The Giant Has Awoken: Franchisors in FTC's Crosshairs
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The Giant Has Awoken: Franchisors in FTC's Crosshairs

The Giant Has Awoken: Franchisors in FTC's Crosshairs

Editor’s Note: “On March 10, the FTC announced that it was seeking specific public comment about the relationship between franchisees and franchisors and the amount of control exerted by franchisors in a typical franchise agreement,” Ron Gardner wrote in the following article, published on April 6 in the New York Law Journal. His article appears below. The next article, from the IFA, is their response. In the interests of presenting two sides of the argument, we’ve run both pieces in this newsletter and invite additional opinions and responses at editorial@franchising.com.

Almost four years ago (and a couple of times since then), I predicted in these very pages that if franchisors did not cease their endless attack on any effort to be regulated, even in the face of the most egregious conduct, the consequences might result in significant change in the regulations and legislation that control both the sale of franchises and the relationship between franchisors and franchisees.

From where I sit, the efforts to avoid any type of regulation will ultimately backfire. The overreach in the typical franchise agreement will cause a need for correction at some point, and as is the case with most corrections that come from legislation and regulation, over-correction is a real risk. Franchisors and their lawyers would be well advised to consider that as they continue to exert more and more control over their franchisees. (See Ronald K. Gardner, “Franchising from the Franchisee Lawyer Perspective,” Law.com, Sept. 27, 2019.)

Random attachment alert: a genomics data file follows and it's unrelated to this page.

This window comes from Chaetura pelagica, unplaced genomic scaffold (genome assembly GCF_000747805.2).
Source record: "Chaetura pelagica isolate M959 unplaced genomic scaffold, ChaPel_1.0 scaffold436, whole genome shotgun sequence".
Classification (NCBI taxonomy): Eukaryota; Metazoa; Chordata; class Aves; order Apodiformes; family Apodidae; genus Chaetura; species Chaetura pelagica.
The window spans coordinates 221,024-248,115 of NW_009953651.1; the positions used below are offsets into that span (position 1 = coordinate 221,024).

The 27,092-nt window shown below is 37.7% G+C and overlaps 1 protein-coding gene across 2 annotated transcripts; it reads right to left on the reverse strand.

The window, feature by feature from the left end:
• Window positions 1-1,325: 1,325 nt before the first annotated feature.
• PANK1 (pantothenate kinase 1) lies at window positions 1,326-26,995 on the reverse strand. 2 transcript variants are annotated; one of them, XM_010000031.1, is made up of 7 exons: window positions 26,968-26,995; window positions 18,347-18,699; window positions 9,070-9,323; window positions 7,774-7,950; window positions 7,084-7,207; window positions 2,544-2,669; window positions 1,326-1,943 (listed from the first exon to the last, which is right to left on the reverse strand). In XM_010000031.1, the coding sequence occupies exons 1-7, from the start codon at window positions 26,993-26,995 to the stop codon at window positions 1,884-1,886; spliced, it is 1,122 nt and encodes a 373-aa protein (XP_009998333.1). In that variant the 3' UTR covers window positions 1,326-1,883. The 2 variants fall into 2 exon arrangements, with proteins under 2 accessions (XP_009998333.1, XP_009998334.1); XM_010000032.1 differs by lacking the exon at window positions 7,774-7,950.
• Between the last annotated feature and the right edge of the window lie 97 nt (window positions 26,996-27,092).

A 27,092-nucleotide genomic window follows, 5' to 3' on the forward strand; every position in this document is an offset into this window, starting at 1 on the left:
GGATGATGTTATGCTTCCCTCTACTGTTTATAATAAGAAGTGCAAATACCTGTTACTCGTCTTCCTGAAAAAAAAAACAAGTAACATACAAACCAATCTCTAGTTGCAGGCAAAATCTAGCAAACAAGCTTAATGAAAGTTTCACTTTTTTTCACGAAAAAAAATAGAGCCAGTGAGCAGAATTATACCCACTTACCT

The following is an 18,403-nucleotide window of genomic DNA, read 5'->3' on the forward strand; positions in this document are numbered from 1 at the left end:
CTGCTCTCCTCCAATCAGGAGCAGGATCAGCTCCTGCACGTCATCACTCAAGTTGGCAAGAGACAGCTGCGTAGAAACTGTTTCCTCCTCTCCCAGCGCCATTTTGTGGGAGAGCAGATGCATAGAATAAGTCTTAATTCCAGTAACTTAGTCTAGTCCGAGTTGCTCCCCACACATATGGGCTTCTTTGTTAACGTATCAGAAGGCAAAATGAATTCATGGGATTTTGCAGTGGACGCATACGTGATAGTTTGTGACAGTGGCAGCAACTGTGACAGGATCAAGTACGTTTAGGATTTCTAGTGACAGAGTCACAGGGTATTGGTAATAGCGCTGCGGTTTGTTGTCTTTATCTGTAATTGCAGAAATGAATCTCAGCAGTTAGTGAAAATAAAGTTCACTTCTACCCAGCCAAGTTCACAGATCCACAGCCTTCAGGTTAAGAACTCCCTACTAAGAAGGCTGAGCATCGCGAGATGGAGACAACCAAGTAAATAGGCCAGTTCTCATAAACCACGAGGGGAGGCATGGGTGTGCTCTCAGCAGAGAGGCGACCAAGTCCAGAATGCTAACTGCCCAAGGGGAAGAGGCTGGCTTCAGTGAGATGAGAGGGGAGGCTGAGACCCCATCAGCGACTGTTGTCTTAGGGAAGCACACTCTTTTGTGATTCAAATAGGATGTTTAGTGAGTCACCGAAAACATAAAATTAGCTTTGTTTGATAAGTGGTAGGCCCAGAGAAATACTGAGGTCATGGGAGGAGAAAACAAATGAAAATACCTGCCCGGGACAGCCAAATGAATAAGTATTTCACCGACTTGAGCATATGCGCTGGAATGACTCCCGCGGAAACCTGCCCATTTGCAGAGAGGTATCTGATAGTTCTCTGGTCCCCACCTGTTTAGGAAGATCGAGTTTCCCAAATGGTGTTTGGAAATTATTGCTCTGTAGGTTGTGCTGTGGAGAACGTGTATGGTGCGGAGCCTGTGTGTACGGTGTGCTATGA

Almost four years ago (and a couple of times since then), I predicted in these very pages that if franchisors did not cease their endless attack on any effort to be regulated, even in the face of the most egregious conduct, the consequences might result in significant change in the regulations and legislation that control both the sale of franchises and the relationship between franchisors and franchisees. It appears that day may be at hand.

A brief refresher. Currently, the only federal regulation that applies to franchising is what is colloquially called “the FTC Rule.” (See 16 FR Section 436.) Modeled after securities regulations, this rule requires franchisors to make certain disclosures about their offering to allow prospects to evaluate that prospective opportunity adequately. Unfortunately, the rule has no private right of action, and the FTC has undertaken a total of one significant action against a franchisor in the last 25 years. In essence, under federal law, there is no regulating the conduct of franchisors, either in the sale of franchising, or in their relations with franchisees.

States have done slightly better. Thirteen states have laws that regulate the sale of franchises, and others have laws that regulate the relationship with franchisors (e.g., preventing termination without good cause or disallowing unreasonable withholding of approval to transfers of franchised businesses). Some states have both. However, in total, only 16 states have any laws or regulations that actually regulate the conduct of franchisors at any stage.

Consistent with Machiavelli’s warning that absolute power corrupts absolutely, franchising has seen a slow and steady march toward egregiously one-sided agreements. Franchisors can place numerous restrictions on how franchise operators can run their businesses and avoid almost all liability so long as they do not commit fraud in the sale of a franchise agreement. Indeed, it has been my position for a long time that many franchisors treat their franchisees as “branch managers” who have the privilege of funding the operation for their bosses. And while I am sure my friends in the franchisor bar would definitely disagree with that characterization, we all basically agree that the franchisor controls much of what goes on inside the four walls of every franchise in the name of “protection” of the brand and the trademark.